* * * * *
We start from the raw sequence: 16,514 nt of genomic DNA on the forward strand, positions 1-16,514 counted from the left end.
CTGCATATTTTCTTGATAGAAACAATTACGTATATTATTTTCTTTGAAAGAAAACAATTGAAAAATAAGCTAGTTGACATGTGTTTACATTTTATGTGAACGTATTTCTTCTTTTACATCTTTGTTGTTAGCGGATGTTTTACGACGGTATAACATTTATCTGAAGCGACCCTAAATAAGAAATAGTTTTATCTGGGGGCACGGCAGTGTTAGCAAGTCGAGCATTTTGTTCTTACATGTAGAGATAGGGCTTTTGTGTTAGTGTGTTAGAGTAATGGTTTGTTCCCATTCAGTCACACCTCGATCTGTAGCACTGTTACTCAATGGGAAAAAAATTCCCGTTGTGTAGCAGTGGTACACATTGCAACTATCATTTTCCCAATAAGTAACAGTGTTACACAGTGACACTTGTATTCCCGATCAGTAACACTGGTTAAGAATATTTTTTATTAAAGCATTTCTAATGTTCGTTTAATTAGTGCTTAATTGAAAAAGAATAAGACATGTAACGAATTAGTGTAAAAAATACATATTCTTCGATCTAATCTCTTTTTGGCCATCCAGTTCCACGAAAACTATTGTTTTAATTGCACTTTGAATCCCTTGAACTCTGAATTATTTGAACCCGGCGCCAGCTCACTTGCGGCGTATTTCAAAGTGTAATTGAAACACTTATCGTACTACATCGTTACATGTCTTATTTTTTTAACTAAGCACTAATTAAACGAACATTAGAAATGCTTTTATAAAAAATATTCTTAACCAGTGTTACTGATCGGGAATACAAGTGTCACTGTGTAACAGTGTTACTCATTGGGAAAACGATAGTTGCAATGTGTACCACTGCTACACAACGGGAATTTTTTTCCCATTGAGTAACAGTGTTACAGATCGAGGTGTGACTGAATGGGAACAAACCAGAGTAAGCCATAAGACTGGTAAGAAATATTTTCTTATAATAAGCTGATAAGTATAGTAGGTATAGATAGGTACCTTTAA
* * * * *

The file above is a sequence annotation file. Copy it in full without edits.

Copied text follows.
We start from the raw sequence: 16,514 nt of genomic DNA on the forward strand, positions 1-16,514 counted from the left end.
CTGCATATTTTCTTGATAGAAACAATTACGTATATTATTTTCTTTGAAAGAAAACAATTGAAAAATAAGCTAGTTGACATGTGTTTACATTTTATGTGAACGTATTTCTTCTTTTACATCTTTGTTGTTAGCGGATGTTTTACGACGGTATAACATTTATCTGAAGCGACCCTAAATAAGAAATAGTTTTATCTGGGGGCACGGCAGTGTTAGCAAGTCGAGCATTTTGTTCTTACATGTAGAGATAGGGCTTTTGTGTTAGTGTGTTAGAGTAATGGTTTGTTCCCATTCAGTCACACCTCGATCTGTAGCACTGTTACTCAATGGGAAAAAAATTCCCGTTGTGTAGCAGTGGTACACATTGCAACTATCATTTTCCCAATAAGTAACAGTGTTACACAGTGACACTTGTATTCCCGATCAGTAACACTGGTTAAGAATATTTTTTATTAAAGCATTTCTAATGTTCGTTTAATTAGTGCTTAATTGAAAAAGAATAAGACATGTAACGAATTAGTGTAAAAAATACATATTCTTCGATCTAATCTCTTTTTGGCCATCCAGTTCCACGAAAACTATTGTTTTAATTGCACTTTGAATCCCTTGAACTCTGAATTATTTGAACCCGGCGCCAGCTCACTTGCGGCGTATTTCAAAGTGTAATTGAAACACTTATCGTACTACATCGTTACATGTCTTATTTTTTTAACTAAGCACTAATTAAACGAACATTAGAAATGCTTTTATAAAAAATATTCTTAACCAGTGTTACTGATCGGGAATACAAGTGTCACTGTGTAACAGTGTTACTCATTGGGAAAACGATAGTTGCAATGTGTACCACTGCTACACAACGGGAATTTTTTTCCCATTGAGTAACAGTGTTACAGATCGAGGTGTGACTGAATGGGAACAAACCAGAGTAAGCCATAAGACTGGTAAGAAATATTTTCTTATAATAAGCTGATAAGTATAGTAGGTATAGATAGGTACCTTTAA